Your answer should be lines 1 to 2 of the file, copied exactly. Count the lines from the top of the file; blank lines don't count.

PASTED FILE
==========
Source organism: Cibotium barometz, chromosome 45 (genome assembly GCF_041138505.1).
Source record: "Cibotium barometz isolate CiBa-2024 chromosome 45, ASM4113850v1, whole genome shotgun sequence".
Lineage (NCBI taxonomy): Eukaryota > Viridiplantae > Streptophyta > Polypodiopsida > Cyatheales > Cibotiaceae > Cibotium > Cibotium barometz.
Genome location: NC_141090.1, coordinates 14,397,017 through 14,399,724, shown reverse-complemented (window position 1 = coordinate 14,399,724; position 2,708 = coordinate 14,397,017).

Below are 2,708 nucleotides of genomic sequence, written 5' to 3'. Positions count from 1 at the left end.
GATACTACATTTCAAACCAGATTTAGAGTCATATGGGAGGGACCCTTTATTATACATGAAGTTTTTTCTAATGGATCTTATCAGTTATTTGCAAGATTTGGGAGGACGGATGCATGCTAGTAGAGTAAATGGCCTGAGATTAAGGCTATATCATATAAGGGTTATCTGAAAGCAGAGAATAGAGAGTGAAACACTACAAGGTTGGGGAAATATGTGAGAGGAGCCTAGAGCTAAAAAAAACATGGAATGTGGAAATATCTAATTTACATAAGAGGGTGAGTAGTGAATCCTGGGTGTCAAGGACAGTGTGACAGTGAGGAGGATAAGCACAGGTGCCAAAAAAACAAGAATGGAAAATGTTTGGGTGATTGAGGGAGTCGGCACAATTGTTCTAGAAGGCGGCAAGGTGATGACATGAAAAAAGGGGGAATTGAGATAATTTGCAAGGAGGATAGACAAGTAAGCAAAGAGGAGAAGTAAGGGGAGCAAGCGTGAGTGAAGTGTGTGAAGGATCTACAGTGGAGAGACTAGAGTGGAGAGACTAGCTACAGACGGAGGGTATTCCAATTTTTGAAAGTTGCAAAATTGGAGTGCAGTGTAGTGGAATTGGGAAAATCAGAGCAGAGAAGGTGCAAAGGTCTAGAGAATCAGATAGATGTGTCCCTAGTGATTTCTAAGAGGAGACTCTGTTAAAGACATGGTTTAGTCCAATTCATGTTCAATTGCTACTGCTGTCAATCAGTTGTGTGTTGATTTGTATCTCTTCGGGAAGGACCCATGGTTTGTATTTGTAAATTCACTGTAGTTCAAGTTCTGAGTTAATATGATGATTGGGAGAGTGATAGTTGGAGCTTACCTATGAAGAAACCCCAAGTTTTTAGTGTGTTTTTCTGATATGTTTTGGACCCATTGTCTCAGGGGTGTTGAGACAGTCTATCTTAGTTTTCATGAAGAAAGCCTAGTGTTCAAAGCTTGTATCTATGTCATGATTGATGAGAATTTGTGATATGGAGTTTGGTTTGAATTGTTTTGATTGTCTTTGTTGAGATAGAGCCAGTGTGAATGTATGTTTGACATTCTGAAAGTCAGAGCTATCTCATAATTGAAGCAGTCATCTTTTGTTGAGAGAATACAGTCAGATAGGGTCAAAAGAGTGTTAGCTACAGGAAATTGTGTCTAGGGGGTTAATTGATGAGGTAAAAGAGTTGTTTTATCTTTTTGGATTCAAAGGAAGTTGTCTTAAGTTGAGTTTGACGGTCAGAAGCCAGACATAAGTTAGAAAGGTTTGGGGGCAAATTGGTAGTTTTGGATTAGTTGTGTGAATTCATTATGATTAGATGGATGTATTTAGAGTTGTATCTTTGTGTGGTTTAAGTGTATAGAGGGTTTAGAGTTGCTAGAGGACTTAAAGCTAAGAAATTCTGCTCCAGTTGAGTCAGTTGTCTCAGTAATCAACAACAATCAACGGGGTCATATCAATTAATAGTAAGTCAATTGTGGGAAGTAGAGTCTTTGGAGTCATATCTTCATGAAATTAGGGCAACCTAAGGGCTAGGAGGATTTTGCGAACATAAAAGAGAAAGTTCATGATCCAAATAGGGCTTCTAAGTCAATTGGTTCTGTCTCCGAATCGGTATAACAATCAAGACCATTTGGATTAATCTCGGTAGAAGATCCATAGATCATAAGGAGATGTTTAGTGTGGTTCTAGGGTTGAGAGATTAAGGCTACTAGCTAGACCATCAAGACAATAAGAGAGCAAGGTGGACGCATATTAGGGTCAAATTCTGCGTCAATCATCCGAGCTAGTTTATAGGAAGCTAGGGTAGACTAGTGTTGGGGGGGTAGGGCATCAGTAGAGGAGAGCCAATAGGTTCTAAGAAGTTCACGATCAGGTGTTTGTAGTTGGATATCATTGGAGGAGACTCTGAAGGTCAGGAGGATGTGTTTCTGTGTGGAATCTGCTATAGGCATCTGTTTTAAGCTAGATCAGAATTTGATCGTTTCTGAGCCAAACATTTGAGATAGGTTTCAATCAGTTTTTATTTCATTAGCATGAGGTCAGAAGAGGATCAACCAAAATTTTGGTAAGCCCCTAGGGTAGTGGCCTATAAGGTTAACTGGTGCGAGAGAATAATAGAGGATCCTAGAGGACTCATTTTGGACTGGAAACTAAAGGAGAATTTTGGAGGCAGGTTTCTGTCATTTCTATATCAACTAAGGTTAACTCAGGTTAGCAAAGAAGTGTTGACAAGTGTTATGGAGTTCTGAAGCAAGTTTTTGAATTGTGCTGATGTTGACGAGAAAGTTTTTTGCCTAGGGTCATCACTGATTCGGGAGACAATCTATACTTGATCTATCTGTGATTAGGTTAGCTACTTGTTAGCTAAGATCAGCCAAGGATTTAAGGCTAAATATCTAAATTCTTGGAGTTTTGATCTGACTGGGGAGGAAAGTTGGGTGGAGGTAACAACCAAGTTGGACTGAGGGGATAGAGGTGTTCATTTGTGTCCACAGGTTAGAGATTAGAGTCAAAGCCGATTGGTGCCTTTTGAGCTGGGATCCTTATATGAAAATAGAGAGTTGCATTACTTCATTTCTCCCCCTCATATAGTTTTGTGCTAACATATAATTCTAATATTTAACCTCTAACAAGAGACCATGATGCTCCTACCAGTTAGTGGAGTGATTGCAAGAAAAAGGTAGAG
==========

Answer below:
Source organism: Cibotium barometz, chromosome 45 (genome assembly GCF_041138505.1).
Source record: "Cibotium barometz isolate CiBa-2024 chromosome 45, ASM4113850v1, whole genome shotgun sequence".